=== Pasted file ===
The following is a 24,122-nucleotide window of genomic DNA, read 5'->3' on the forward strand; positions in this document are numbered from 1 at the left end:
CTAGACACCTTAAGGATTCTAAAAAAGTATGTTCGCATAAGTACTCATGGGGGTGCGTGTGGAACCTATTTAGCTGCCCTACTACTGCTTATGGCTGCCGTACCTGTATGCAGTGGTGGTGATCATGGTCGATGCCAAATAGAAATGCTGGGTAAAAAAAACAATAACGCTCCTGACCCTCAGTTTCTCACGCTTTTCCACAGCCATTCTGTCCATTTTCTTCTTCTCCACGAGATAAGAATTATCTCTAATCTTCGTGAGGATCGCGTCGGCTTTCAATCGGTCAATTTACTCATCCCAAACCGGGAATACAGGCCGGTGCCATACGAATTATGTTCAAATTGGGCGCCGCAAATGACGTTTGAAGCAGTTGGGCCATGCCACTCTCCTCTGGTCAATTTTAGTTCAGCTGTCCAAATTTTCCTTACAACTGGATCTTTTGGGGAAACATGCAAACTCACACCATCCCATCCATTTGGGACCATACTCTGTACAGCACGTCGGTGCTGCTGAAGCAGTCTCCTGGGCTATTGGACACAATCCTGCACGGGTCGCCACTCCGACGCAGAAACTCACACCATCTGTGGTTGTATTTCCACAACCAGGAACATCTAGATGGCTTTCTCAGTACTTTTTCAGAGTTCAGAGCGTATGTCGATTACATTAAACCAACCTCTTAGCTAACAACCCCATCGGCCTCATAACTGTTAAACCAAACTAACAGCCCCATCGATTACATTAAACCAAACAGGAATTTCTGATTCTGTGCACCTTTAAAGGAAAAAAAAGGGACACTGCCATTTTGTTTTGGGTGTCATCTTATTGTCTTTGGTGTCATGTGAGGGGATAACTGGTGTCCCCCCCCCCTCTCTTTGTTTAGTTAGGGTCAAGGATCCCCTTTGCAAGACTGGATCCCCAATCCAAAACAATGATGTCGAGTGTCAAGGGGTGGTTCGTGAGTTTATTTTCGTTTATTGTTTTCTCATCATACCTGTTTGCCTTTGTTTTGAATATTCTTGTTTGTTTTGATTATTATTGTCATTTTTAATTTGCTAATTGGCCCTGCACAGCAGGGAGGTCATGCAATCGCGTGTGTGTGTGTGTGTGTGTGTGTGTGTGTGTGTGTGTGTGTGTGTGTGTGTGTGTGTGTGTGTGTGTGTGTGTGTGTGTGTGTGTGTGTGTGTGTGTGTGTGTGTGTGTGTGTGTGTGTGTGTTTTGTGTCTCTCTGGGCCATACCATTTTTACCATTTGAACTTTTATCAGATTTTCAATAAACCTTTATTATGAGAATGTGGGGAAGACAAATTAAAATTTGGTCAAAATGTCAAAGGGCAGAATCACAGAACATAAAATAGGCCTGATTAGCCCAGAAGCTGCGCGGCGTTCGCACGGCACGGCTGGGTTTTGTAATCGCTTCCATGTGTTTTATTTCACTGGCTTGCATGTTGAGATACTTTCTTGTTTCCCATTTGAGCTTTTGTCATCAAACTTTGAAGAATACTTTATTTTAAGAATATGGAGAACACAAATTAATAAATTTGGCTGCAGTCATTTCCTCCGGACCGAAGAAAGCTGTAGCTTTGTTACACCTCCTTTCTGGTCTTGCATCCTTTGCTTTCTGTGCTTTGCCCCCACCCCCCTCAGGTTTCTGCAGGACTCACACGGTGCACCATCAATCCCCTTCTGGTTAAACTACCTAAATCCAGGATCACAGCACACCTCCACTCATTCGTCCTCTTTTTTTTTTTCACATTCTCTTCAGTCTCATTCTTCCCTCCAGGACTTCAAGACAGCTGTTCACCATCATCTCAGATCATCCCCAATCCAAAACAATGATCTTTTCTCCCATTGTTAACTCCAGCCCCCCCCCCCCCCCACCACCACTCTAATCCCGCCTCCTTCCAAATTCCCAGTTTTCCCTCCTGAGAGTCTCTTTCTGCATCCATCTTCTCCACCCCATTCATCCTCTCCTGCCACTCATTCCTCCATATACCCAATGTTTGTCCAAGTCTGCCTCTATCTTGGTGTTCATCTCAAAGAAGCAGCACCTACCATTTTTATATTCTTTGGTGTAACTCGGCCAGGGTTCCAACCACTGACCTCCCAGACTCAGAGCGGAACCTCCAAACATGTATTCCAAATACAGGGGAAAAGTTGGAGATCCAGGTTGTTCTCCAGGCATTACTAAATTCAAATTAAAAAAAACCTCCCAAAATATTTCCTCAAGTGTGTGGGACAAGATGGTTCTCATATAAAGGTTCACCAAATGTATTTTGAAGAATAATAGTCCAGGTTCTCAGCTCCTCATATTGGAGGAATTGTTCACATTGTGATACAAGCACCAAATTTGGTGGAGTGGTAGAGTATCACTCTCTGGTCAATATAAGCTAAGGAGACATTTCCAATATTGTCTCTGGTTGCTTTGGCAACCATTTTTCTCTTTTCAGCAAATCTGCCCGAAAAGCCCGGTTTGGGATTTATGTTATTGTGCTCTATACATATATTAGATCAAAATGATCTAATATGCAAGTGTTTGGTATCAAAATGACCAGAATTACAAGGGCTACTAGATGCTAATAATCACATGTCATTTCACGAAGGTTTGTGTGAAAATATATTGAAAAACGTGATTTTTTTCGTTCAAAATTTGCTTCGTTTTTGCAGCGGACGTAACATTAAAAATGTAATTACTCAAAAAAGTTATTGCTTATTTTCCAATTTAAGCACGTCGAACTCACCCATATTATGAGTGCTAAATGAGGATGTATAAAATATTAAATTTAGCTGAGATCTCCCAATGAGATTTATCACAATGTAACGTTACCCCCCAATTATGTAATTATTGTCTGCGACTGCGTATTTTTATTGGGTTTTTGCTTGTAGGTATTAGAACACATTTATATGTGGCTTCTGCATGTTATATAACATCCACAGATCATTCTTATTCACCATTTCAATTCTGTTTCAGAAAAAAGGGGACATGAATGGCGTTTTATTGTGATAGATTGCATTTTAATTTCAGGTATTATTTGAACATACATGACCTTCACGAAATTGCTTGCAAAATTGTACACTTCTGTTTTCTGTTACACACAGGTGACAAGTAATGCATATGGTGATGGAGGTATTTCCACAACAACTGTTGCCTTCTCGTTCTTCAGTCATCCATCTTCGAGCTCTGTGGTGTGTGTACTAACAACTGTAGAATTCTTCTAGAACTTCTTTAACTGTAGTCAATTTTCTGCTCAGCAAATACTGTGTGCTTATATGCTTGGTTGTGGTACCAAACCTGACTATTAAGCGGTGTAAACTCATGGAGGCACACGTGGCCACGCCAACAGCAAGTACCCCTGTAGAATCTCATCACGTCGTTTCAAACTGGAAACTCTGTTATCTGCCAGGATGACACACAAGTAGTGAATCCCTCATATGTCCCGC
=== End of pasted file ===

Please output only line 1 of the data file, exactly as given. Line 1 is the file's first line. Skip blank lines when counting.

The following is a 24,122-nucleotide window of genomic DNA, read 5'->3' on the forward strand; positions in this document are numbered from 1 at the left end: